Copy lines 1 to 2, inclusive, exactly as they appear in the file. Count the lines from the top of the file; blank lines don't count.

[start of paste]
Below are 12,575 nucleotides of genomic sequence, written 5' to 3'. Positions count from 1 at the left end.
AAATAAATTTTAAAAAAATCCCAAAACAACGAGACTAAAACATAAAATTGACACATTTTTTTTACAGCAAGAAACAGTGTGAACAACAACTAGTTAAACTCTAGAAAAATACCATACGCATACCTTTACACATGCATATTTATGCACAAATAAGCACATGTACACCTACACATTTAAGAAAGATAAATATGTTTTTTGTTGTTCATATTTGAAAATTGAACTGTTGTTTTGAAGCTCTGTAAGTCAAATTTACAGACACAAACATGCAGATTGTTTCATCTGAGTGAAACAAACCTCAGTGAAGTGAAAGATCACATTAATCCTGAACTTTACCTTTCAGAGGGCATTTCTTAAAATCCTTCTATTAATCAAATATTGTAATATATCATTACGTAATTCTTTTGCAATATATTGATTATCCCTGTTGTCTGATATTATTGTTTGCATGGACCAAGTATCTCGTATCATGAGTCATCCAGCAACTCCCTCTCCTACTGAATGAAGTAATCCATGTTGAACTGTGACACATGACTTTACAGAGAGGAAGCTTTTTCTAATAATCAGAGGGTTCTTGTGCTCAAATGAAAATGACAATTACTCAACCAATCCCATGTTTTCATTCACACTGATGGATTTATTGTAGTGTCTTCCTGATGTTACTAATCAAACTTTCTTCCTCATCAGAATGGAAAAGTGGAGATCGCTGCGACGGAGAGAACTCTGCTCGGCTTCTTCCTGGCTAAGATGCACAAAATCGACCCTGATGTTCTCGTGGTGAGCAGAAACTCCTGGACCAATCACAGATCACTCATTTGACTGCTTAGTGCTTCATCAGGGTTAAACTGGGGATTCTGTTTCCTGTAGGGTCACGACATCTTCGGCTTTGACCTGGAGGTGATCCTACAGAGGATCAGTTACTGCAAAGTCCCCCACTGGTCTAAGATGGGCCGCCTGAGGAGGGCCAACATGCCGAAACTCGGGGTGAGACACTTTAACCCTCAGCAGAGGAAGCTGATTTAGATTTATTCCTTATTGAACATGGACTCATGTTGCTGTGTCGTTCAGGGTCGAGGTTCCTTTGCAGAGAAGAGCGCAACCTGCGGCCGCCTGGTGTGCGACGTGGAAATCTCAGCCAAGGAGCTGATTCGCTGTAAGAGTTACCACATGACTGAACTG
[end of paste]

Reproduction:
Below are 12,575 nucleotides of genomic sequence, written 5' to 3'. Positions count from 1 at the left end.
AAATAAATTTTAAAAAAATCCCAAAACAACGAGACTAAAACATAAAATTGACACATTTTTTTTACAGCAAGAAACAGTGTGAACAACAACTAGTTAAACTCTAGAAAAATACCATACGCATACCTTTACACATGCATATTTATGCACAAATAAGCACATGTACACCTACACATTTAAGAAAGATAAATATGTTTTTTGTTGTTCATATTTGAAAATTGAACTGTTGTTTTGAAGCTCTGTAAGTCAAATTTACAGACACAAACATGCAGATTGTTTCATCTGAGTGAAACAAACCTCAGTGAAGTGAAAGATCACATTAATCCTGAACTTTACCTTTCAGAGGGCATTTCTTAAAATCCTTCTATTAATCAAATATTGTAATATATCATTACGTAATTCTTTTGCAATATATTGATTATCCCTGTTGTCTGATATTATTGTTTGCATGGACCAAGTATCTCGTATCATGAGTCATCCAGCAACTCCCTCTCCTACTGAATGAAGTAATCCATGTTGAACTGTGACACATGACTTTACAGAGAGGAAGCTTTTTCTAATAATCAGAGGGTTCTTGTGCTCAAATGAAAATGACAATTACTCAACCAATCCCATGTTTTCATTCACACTGATGGATTTATTGTAGTGTCTTCCTGATGTTACTAATCAAACTTTCTTCCTCATCAGAATGGAAAAGTGGAGATCGCTGCGACGGAGAGAACTCTGCTCGGCTTCTTCCTGGCTAAGATGCACAAAATCGACCCTGATGTTCTCGTGGTGAGCAGAAACTCCTGGACCAATCACAGATCACTCATTTGACTGCTTAGTGCTTCATCAGGGTTAAACTGGGGATTCTGTTTCCTGTAGGGTCACGACATCTTCGGCTTTGACCTGGAGGTGATCCTACAGAGGATCAGTTACTGCAAAGTCCCCCACTGGTCTAAGATGGGCCGCCTGAGGAGGGCCAACATGCCGAAACTCGGGGTGAGACACTTTAACCCTCAGCAGAGGAAGCTGATTTAGATTTATTCCTTATTGAACATGGACTCATGTTGCTGTGTCGTTCAGGGTCGAGGTTCCTTTGCAGAGAAGAGCGCAACCTGCGGCCGCCTGGTGTGCGACGTGGAAATCTCAGCCAAGGAGCTGATTCGCTGTAAGAGTTACCACATGACTGAACTG